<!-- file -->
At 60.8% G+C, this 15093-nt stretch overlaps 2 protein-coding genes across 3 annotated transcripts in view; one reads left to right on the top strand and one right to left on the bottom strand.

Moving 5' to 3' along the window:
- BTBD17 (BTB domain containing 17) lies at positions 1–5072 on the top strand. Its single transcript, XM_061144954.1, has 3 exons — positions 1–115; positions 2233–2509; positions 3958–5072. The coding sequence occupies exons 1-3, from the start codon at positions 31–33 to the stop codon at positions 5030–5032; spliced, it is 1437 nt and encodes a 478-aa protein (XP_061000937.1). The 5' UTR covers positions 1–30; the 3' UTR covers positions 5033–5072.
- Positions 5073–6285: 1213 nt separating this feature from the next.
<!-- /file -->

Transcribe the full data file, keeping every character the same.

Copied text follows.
At 60.8% G+C, this 15093-nt stretch overlaps 2 protein-coding genes across 3 annotated transcripts in view; one reads left to right on the top strand and one right to left on the bottom strand.

Moving 5' to 3' along the window:
- BTBD17 (BTB domain containing 17) lies at positions 1–5072 on the top strand. Its single transcript, XM_061144954.1, has 3 exons — positions 1–115; positions 2233–2509; positions 3958–5072. The coding sequence occupies exons 1-3, from the start codon at positions 31–33 to the stop codon at positions 5030–5032; spliced, it is 1437 nt and encodes a 478-aa protein (XP_061000937.1). The 5' UTR covers positions 1–30; the 3' UTR covers positions 5033–5072.
- Positions 5073–6285: 1213 nt separating this feature from the next.